Hellbound (2021) Review: Morality, Sin and Death

Hellbound, or Jiok, is a South Korean TV series directed by Yeon Sang-ho and stars Yoo Ah-in, Kim Hyun-joo, Park Jeong-min, and Chase Yi, alongside other cast members. The series has 6 episodes each around 45 minutes to an hour-long.

Netflix describes the movie as:

Unearthly beings deliver bloody condemnations, sending individuals to hell and giving rise to a religious group founded on the idea of divine justice.

– Hellbound review does not contain spoilers –

Coming from the director of Train to Busan, Hellbound 2021 opens quite violently letting us know what exactly to expect from its 6-episode long runtime. As ape-like angels (or… demons?) tear open a man in broad daylight, the chaos that follows is one for the staying.

The series focuses on a lot of things and essentially is layered by several plots all working simultaneously. It’s a series about religion, god and what it means to be under a “higher power”, while also being a police procedural drama. It’s a lot of things but Hellbound mostly fleets over the different topics. As I said, it’s a chaotic few hours, one that does not want to let up in any way whatsoever.

Death is a difficult topic to explore, especially after the 2020 pandemic. We are hyper-aware regarding how fleeting life is. But what happens when you don’t know when or how it’s going to come into our lives? Morality is the question of the hour and Hellbound answers that pretty well – or it tries to, at least. Most people don’t have any answers to who or what these angels are or what they are doing here and that’s where the series starts.

When rationale cannot answer the most burning questions, people look to other means for answers. That’s where the violence comes in. Sure, Hulk monsters are brutal. But the real violence lies in the hearts of the desperate and scared masses – people who don’t know where they should turn to. Desperate people are the worst of the lot and they are the easiest to manipulate as well. Hellbound plays with these different situations, and then some more, to create an air of mystery and intrigue for the audience to witness.

The biggest scare factor of Hellbound, though, is that when you will be taken to Hell is written for you. Unlike Train to Busan (which is, honestly, my favourite zombie flick of all time), the angels don’t run amock. They come out of thin air, brutally murder you just as quick, and then leave as if everything is back to normal. The fact that it’s supposed to be business as usual after a daylight murder is shocking, disturbing and a notion beyond scary.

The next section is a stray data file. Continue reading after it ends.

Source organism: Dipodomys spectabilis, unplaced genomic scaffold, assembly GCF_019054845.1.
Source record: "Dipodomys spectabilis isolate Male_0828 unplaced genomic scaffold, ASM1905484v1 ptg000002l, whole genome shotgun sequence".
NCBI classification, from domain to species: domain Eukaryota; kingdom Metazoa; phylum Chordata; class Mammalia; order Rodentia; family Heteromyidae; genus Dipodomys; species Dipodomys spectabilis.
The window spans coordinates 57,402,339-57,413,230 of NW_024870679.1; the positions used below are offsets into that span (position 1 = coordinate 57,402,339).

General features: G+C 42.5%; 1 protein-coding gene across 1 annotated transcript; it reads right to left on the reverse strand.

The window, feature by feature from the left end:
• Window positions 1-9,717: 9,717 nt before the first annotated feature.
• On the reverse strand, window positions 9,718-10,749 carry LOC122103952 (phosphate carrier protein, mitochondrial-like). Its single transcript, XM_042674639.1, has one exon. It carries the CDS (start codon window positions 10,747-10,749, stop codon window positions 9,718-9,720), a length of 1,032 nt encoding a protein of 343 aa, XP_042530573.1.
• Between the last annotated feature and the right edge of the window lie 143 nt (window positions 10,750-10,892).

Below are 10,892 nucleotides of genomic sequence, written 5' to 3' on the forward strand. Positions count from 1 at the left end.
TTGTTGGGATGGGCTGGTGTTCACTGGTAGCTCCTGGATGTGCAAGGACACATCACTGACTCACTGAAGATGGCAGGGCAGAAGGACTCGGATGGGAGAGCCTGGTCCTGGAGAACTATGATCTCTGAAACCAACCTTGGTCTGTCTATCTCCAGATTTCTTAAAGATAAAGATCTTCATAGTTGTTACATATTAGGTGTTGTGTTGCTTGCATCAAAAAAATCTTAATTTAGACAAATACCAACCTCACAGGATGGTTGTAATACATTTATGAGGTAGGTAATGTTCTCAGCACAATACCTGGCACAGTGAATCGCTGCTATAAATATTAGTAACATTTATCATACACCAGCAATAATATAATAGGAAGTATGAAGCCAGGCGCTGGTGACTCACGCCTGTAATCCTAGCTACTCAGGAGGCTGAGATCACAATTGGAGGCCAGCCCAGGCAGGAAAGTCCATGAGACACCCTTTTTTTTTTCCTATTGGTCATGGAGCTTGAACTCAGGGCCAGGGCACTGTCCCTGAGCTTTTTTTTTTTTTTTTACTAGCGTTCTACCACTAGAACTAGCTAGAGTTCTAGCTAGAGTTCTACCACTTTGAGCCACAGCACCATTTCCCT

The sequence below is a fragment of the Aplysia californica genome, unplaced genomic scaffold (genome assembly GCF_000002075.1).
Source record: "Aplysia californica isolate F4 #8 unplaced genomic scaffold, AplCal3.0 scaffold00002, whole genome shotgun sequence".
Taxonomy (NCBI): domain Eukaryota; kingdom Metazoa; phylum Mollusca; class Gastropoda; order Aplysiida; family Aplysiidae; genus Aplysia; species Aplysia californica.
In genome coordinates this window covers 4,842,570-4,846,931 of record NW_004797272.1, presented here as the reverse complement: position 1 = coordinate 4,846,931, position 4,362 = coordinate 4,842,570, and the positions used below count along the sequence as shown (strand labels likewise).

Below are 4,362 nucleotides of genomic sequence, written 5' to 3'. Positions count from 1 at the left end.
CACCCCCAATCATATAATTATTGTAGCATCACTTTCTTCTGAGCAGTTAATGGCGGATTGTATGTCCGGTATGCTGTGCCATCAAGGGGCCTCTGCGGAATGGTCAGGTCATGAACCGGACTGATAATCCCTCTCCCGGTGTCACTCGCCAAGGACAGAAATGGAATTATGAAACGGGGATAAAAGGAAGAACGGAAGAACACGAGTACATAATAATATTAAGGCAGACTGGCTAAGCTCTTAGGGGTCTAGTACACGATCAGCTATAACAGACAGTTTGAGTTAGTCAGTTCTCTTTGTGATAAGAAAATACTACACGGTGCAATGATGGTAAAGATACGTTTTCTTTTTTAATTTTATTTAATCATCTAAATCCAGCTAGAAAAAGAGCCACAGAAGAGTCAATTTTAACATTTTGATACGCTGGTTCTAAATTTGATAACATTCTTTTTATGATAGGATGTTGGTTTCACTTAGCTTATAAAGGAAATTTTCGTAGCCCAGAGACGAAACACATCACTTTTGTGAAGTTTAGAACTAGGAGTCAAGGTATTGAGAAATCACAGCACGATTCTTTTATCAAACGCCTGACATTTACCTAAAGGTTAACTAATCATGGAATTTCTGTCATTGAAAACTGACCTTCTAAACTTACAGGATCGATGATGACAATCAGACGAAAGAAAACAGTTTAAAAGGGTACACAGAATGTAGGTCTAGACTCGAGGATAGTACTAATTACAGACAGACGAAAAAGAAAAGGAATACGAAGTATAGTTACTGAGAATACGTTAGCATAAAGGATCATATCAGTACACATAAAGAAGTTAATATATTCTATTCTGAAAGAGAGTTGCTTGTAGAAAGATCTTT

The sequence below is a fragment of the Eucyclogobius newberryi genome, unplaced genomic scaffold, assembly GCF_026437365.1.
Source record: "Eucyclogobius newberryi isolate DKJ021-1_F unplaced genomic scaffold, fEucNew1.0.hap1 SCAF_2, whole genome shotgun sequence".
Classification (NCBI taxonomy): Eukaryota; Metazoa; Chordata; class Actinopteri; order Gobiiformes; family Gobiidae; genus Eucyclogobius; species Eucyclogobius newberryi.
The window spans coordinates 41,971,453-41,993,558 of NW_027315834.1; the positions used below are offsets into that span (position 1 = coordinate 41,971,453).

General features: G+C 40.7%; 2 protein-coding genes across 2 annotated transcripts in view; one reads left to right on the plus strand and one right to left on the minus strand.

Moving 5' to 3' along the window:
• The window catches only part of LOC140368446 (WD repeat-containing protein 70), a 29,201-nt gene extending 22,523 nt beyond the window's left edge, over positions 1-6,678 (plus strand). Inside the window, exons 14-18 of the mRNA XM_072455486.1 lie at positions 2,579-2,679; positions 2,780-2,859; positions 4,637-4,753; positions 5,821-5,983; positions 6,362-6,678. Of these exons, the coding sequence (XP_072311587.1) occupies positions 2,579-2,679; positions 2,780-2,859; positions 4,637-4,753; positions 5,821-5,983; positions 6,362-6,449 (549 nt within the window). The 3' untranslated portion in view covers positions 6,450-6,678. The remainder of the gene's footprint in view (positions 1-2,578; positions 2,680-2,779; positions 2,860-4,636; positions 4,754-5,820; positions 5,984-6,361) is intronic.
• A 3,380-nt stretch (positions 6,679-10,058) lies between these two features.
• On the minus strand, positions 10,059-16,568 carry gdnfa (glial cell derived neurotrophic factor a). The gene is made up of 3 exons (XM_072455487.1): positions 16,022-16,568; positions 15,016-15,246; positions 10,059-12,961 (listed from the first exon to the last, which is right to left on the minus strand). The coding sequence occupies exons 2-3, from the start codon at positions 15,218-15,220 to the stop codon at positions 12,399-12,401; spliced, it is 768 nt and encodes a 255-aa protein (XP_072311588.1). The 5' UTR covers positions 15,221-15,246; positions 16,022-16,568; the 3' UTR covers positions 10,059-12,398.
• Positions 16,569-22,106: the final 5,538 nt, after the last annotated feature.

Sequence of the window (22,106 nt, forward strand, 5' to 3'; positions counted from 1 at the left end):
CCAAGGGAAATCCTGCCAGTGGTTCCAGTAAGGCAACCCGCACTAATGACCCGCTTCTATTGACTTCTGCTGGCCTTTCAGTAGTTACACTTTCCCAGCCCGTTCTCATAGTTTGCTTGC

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There’s also the concept of waiting and wondering if and when our time comes. Since the population knows why the angels are coming over, it’s a fight with their own selves, past and present. How do you not sin? How do you ask for forgiveness and salvation? How do you stop yourself from going to Hell? The series explores these concepts in the most brutal ways and at 6 episodes, does its best to showcase the crumbling of society as we know it, giving birth to something more fear-driven.

If you’re someone who is easily yucked out by blood and violence, man you’re in for a treat. Hellbound starts with a man’s intestine’s being brutally ripped out and him being thrown on the floor like a rag doll (think Hulk and Loki in Avengers). For anyone who is even a bit uncomfortable, don’t get into this. However, for everyone else who wants a horror series like no other, sit tight because this is a ride.

Summing up: Hellbound

  • Hellbound
  • Hellbound

Hellbound series that dapples with a lot and is mostly able to keep a reign on everything. The chaos, confusion and the fear of the unknown are both known and unknown to us. It’s a good series, one that promises to have an impact.

Hellbound is streaming on Netflix.

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Hellbound is a horror series with a twist that many would be able to relate to.

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Hellbound is a horror series with a twist that many would be able to relate to. Hellbound (2021) Review: Morality, Sin and Death